10 Strategies To Make Learning Feel More Like A Game - 10 Strategies To Make Learning Feel More Like A Game by TeachThought Staff We’ve talked about gamification quite a bit, which is different than game-based learning, if you’ll recall. (The definition of gamification is the application of game-like mechanics to non-game entities to encourage a specific behavior. You can read more if you’d like.)
Cooperative Learning Definition Cooperative learning consists of instructional techniques that require positive interdependence between learners in order for learning to occur. Basic Elements Research shows that both competitive and cooperative interaction are a healthy part of a child’s repertoire of behavior. By second grade, however, urban children have effectively extinguished their cooperative behavior and persist in competition, even when it’s counterproductive. By developing deliberately cooperative techniques, educators aim to correct the unconscious societal and educational bias that favors competition.
Super Teacher Tools Speed Match Our Speed Match Review Game tool is the newest review game to be added to the site. Players must drag and drop answers onto the correct question to clear the board. Questions always appear in a different order. You can even download the Speed Match Flash Player file to use games that you have created offline without an Internet connection! Interactive Number Line Generator You will find lots more Number Lines here. Number Line Generator Note: Click on the numbers to hide them. Click on the ticks to show them again. After 100 Years of the Same Teaching Model It’s Time to Throw Out the Playbook – Education Rickshaw In looking back at my parents’ education in the 1950s and 60s, and my own education in the 1990s and 2000s, I worry sometimes that despite the huge advances that we’ve seen in technology, not much has changed when it comes to how we view learning and how we design learning environments. The transmission model of education is still the name of the game, although in some circles there are signs of its erosion. I would like to take you on a journey in this post, starting from the 1950s banking model (Freire, 1968) of instructional design, before comparing it to my own schooling experiences as a digital native at the turn of the century. Then, finally, I would like to share my vision for C21 learning, and propose some ways that we can move forward so that we are meeting the needs of today.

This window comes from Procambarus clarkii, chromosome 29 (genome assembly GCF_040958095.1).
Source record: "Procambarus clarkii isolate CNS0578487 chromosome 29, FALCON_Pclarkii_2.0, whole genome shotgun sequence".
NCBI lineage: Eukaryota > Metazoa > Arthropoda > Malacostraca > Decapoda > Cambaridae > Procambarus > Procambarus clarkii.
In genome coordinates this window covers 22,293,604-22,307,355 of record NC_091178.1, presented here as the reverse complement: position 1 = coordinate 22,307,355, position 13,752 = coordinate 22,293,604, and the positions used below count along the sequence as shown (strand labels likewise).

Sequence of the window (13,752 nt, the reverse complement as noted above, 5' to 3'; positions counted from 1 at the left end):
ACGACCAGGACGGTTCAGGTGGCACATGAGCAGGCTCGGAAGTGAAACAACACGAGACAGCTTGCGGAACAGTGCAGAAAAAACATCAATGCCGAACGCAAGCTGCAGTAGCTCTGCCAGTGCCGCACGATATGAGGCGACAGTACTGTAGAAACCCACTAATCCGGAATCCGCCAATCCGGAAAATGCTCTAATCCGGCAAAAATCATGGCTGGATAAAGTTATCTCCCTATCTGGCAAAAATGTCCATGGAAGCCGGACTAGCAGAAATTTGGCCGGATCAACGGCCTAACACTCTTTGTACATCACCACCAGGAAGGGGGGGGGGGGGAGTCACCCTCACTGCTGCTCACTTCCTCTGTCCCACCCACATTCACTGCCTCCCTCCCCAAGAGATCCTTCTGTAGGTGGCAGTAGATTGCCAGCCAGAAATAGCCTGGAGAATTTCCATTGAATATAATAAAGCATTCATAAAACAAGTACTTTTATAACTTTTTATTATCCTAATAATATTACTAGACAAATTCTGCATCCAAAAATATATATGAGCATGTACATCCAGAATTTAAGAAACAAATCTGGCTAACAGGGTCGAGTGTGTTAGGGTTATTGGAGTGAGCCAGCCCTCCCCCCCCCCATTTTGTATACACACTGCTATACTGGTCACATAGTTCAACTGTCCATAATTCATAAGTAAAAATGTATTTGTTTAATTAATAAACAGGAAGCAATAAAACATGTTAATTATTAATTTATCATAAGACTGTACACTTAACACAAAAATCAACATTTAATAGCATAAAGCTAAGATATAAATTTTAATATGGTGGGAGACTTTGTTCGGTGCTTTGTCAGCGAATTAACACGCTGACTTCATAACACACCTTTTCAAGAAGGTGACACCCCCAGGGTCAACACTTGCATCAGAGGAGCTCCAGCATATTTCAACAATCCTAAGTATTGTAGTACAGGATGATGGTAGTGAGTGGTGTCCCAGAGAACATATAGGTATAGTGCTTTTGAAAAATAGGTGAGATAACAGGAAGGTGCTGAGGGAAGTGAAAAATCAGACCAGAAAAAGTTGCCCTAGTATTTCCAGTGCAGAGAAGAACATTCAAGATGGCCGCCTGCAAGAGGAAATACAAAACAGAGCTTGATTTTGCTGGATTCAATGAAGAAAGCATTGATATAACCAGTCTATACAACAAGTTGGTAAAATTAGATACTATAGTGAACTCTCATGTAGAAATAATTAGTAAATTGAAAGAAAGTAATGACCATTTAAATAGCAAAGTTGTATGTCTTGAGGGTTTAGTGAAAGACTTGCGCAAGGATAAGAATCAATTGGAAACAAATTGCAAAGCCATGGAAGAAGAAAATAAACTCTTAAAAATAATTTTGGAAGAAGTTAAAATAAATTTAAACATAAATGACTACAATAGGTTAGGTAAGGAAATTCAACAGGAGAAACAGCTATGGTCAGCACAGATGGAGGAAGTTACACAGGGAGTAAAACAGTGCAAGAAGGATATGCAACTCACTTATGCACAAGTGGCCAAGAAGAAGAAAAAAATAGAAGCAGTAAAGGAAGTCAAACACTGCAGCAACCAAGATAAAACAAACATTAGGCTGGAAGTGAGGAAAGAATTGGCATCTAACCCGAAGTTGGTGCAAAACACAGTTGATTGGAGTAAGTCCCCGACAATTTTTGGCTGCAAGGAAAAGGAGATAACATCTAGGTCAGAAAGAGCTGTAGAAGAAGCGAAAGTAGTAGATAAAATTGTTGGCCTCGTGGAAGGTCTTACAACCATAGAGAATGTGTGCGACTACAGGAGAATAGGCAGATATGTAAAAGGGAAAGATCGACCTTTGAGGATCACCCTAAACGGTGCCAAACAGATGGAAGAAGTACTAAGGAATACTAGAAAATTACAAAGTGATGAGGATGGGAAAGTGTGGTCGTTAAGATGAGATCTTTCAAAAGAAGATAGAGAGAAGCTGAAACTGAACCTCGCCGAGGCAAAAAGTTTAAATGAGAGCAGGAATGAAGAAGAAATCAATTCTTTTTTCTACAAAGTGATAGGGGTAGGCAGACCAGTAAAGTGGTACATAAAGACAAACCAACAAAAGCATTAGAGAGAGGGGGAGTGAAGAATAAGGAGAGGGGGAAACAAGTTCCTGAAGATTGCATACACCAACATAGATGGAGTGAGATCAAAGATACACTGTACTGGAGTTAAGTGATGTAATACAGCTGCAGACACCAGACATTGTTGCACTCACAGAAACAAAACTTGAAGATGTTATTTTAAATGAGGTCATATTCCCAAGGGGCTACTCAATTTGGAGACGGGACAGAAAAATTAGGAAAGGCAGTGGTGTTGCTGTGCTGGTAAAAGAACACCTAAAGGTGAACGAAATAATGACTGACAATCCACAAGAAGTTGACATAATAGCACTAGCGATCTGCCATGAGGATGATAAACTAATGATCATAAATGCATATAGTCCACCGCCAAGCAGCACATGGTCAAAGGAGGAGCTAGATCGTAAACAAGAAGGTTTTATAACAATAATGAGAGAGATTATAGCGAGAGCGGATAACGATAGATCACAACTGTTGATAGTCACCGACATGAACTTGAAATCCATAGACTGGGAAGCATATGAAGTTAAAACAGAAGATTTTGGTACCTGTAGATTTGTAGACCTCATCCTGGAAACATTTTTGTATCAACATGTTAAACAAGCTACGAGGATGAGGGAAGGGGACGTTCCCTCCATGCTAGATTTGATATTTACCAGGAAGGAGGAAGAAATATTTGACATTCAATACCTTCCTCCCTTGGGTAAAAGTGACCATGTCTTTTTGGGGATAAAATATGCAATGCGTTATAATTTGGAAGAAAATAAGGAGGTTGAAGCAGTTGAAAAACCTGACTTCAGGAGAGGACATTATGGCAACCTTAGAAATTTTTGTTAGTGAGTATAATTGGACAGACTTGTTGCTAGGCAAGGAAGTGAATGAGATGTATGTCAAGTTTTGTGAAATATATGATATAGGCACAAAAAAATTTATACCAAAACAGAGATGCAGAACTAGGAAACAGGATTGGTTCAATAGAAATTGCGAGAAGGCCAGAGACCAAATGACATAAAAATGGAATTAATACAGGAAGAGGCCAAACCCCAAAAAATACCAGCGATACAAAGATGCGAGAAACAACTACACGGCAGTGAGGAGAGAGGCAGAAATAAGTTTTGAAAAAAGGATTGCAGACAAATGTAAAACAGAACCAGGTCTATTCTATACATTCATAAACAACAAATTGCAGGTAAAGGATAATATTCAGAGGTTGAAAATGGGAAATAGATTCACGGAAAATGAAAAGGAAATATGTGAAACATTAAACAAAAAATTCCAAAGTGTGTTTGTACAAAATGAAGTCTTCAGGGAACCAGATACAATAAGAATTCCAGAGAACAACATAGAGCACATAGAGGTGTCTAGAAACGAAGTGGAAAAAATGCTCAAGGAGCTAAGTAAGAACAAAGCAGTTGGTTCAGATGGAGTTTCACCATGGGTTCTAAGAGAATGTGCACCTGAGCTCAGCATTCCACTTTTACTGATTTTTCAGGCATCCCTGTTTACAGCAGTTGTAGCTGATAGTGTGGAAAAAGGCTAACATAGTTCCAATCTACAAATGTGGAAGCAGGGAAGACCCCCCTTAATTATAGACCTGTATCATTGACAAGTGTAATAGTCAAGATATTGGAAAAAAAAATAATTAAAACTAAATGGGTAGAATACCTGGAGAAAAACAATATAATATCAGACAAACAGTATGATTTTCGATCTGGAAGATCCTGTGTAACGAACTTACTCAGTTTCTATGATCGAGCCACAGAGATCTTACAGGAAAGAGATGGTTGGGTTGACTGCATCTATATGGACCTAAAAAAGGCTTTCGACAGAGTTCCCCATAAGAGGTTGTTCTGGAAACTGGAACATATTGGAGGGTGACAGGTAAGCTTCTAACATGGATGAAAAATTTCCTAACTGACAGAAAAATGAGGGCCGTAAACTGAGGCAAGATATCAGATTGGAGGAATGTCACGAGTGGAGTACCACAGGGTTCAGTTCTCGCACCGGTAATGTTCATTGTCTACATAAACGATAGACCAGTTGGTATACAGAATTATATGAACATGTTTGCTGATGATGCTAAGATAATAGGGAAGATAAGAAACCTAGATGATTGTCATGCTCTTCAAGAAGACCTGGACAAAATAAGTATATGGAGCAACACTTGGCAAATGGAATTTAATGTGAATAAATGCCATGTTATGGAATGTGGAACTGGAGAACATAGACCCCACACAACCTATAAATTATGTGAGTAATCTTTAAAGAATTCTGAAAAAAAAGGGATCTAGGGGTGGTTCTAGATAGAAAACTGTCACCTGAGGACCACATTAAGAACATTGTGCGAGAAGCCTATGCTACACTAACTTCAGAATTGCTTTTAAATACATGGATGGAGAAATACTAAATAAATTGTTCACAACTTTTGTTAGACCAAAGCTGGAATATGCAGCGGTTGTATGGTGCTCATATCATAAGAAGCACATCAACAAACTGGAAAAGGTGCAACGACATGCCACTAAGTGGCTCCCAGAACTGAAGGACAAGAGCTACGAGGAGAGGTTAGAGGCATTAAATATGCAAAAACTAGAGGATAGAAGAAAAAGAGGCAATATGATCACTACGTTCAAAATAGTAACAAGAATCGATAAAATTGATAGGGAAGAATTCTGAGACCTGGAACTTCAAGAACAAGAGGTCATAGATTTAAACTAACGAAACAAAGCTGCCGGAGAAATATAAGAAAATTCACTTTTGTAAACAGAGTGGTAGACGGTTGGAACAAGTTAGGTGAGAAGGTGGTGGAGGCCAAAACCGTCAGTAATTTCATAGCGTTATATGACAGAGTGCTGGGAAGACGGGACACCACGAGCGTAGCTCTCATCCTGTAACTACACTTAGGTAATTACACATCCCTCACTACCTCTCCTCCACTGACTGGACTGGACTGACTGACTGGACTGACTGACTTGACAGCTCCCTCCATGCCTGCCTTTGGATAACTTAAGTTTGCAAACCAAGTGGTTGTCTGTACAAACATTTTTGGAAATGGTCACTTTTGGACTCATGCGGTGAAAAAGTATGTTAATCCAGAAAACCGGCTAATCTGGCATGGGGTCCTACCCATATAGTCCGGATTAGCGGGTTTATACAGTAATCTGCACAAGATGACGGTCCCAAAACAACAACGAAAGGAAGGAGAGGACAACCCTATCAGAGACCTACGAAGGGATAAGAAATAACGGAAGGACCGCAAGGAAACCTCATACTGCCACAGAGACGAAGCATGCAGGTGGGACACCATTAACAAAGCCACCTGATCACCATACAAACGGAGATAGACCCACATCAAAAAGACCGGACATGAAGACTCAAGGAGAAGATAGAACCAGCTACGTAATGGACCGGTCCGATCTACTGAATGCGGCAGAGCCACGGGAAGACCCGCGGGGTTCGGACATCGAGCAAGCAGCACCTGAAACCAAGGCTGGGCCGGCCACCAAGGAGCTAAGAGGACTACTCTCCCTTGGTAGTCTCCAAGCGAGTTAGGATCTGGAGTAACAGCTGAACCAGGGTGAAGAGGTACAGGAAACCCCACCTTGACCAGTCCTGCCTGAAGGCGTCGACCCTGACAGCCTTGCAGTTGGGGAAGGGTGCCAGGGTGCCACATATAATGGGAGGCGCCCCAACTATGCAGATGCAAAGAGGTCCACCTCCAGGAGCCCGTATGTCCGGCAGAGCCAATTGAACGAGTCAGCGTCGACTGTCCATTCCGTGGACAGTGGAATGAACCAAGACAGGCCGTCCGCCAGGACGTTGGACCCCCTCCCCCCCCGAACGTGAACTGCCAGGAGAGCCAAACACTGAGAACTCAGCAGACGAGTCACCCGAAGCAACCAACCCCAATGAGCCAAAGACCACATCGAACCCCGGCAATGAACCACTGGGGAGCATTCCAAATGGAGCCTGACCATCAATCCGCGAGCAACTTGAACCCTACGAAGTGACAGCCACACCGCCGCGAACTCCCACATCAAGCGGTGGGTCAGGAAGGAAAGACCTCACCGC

Principles of Effective Teaching Teachers are always being offered lists of principles, axioms, tenets, precepts – the magic beans of teaching. We’re desperate to make sense of it all – to make something very complicated, simple and easy to grasp. Whether it’s the #5minplan series from @TeacherToolkit or something like my own Lesson Observation Checklist, there’s a demand for handy ready-reckoners of one form or another. This diagram from Andy Tharby and Shaun Allison’s Every Lesson Counts, is a rare example of where this has been done well – not least because they’ve got a whole chapter in the book to support each of the ideas summed up neatly here: The work by Barak Rosenshine, compiling ten golden nuggets from research, is another good example. Helpfully, there’s a fair degree of overlap.
Articles by Dr. Spencer Kagan - Kagan Coaching™ Dr. Spencer Kagan The research is clear: Student achievement depends, to a large extent, on teacher skills. It is the skills of the teacher that determine success or failure for many students. Some teachers consistently obtain high levels of student achievement while other teachers’ students regularly fail to meet basic standards. Kagan Coaching™ is proving to be one of the most powerful tools available for enhancing teacher skills. 14 Teacher-Recommended Classroom Management Apps by edshelf: Reviews & recommendations of tools for education One of the top frustrations of classroom teachers is behavior management. Keeping your little learners engaged, focused, and respectful is a constant process. Easier said than done though, right?
The top 20 teaching and learning principles The APA-supported Coalition for Psychology in Schools and Education has condensed the most important psychological science on PreK–12 teaching and learning into 20 principles: Students' beliefs or perceptions about intelligence and ability affect their cognitive functioning and learning. What students already know affects their learning. Students' cognitive development and learning are not limited by general stages of development. Learning is based on context, so generalizing learning to new contexts is not spontaneous but instead needs to be facilitated.